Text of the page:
Global oil prices have plunged below $80 a barrel after “the most worrying” new variant of Covid-19 was identified in South Africa, raising fears in the market of renewed global travel restrictions that could derail the oil market’s recovery.
The price of Brent crude had tumbled by more than $4 (£2.99) a barrel, or 4.9%, to $78.15 a barrel by mid-morning on Friday after countries across Europe and Asia brought in immediate travel restrictions to guard against the spread of the B.1.1.529 variant identified in several African countries. The US oil price per barrel plunged by more than $5 to just over $73.
The new variant has multiple mutations to its spike protein that it is feared could enable it to evade the immune response induced by existing vaccines.
After its identification earlier this week, the UK government announced on Thursday night it was putting six southern African countries back on England’s travel red list, with British travellers returning from those locations from 4am on Sunday having to quarantine. Meanwhile, the European Commission president, Ursula von der Leyen, said the EU also aimed to halt air travel from the region.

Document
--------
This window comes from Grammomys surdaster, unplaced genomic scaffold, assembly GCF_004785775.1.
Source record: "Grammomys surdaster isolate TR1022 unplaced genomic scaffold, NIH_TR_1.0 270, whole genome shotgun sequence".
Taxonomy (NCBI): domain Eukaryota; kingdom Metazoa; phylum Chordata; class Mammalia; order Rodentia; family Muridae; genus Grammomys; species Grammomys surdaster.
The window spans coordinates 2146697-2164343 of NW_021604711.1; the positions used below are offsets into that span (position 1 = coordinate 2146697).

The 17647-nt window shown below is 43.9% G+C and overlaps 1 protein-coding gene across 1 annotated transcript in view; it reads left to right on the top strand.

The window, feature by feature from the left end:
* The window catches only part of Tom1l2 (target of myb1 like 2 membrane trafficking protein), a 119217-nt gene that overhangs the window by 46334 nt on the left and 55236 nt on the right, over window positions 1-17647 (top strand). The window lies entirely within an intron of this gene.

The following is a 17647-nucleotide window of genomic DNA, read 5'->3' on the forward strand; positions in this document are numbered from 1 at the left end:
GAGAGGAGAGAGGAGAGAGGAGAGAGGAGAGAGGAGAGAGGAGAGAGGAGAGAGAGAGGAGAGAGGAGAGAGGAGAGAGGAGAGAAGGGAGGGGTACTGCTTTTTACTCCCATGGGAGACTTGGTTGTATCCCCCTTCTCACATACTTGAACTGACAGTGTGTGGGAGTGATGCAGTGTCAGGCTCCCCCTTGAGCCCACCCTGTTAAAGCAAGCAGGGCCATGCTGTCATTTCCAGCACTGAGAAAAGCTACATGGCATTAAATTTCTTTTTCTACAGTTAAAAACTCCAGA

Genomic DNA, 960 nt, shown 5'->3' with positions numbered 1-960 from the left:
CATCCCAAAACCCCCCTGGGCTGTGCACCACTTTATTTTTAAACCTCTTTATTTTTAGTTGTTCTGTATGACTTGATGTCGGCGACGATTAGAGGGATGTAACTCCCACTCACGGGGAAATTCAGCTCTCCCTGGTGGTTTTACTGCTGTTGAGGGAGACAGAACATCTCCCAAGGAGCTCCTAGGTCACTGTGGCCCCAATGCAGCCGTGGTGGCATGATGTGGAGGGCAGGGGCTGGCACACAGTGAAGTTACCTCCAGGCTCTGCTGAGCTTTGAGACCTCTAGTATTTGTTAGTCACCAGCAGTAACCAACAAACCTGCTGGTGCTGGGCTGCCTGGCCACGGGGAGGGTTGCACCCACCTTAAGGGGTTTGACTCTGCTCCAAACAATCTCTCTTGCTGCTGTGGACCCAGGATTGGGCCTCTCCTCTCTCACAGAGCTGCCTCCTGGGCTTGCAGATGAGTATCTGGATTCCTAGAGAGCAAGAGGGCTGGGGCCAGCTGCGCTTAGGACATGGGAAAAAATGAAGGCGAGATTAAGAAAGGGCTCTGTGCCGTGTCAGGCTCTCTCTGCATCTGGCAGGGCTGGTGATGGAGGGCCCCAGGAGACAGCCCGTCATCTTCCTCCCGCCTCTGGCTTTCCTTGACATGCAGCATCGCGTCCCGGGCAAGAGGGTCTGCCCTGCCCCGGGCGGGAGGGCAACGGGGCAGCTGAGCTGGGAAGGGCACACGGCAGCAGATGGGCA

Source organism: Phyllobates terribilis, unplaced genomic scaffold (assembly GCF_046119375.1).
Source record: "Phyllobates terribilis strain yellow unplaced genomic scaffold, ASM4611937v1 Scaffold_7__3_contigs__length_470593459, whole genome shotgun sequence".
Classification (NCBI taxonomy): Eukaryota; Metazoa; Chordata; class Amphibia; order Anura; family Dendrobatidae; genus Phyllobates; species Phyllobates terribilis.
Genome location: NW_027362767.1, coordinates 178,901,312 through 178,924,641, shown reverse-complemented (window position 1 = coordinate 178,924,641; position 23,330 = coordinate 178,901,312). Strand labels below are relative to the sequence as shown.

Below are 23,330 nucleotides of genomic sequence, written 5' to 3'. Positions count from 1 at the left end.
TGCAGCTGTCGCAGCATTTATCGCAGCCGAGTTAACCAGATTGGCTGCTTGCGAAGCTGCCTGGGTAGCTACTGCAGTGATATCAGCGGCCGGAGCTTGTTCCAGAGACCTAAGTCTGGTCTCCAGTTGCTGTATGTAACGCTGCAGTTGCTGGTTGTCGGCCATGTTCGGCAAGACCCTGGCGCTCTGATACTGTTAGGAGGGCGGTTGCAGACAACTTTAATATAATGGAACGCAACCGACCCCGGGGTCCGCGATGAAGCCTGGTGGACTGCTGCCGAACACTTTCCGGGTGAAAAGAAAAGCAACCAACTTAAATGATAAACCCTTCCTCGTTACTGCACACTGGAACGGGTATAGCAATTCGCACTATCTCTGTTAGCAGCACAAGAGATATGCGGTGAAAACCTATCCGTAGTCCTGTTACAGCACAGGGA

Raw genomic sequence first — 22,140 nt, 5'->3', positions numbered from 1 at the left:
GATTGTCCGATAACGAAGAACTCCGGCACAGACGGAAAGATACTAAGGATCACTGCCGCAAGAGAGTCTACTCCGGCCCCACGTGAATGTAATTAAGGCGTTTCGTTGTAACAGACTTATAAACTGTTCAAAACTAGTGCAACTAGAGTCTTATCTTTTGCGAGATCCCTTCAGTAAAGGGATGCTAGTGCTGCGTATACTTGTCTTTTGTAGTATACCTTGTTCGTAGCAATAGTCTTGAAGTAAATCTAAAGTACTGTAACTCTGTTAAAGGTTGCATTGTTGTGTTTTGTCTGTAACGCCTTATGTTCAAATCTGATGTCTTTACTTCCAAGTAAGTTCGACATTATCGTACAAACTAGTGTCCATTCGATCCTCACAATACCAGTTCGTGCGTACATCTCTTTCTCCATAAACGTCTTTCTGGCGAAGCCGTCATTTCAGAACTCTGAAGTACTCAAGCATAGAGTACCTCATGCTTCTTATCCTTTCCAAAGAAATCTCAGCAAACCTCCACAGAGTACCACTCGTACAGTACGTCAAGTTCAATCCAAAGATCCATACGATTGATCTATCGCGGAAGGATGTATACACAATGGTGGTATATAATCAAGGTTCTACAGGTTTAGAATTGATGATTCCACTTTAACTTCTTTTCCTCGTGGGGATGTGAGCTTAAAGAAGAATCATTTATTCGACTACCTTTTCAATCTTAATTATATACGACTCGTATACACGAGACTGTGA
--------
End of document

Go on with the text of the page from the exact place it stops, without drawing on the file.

B.1.1.529 threatens to reverse the oil market’s gains in recent months as travel and economic activity had begun to recover from a series of coronavirus lockdowns around the world.
The sudden drop in global oil prices also wiped value from the UK’s largest listed oil and gas companies. The oil giant Royal Dutch Shell had dropped by 5.5% by mid-morning on Friday, while BP tumbled 6.7%.
Russ Mould, the investment director at AJ Bell, said: “The drop in the oil price is the market’s way of saying it is worried about a reduction in economic activity … Markets are clearly speculating that a rapid spread of a more brutal Covid strain could once again derail the global economy.”
The oil price slump follows efforts from some of the world’s largest energy consumers to cool the market’s fast-rising prices earlier this month, over fears they could stoke a rise in inflation and an affordability crisis for households.
A group of countries led by the US, and including the UK, agreed to release millions of barrels of oil from their strategic reserves to help ease supply concerns within the market after a surge in demand since economies began to reopen.
The emergence of a new variant is also likely to cloud negotiations scheduled for 2 December between the Opec oil cartel and its allies, where the plan was to discuss whether to adjust the proposal to increase output by 400,000 barrels a day in January and beyond.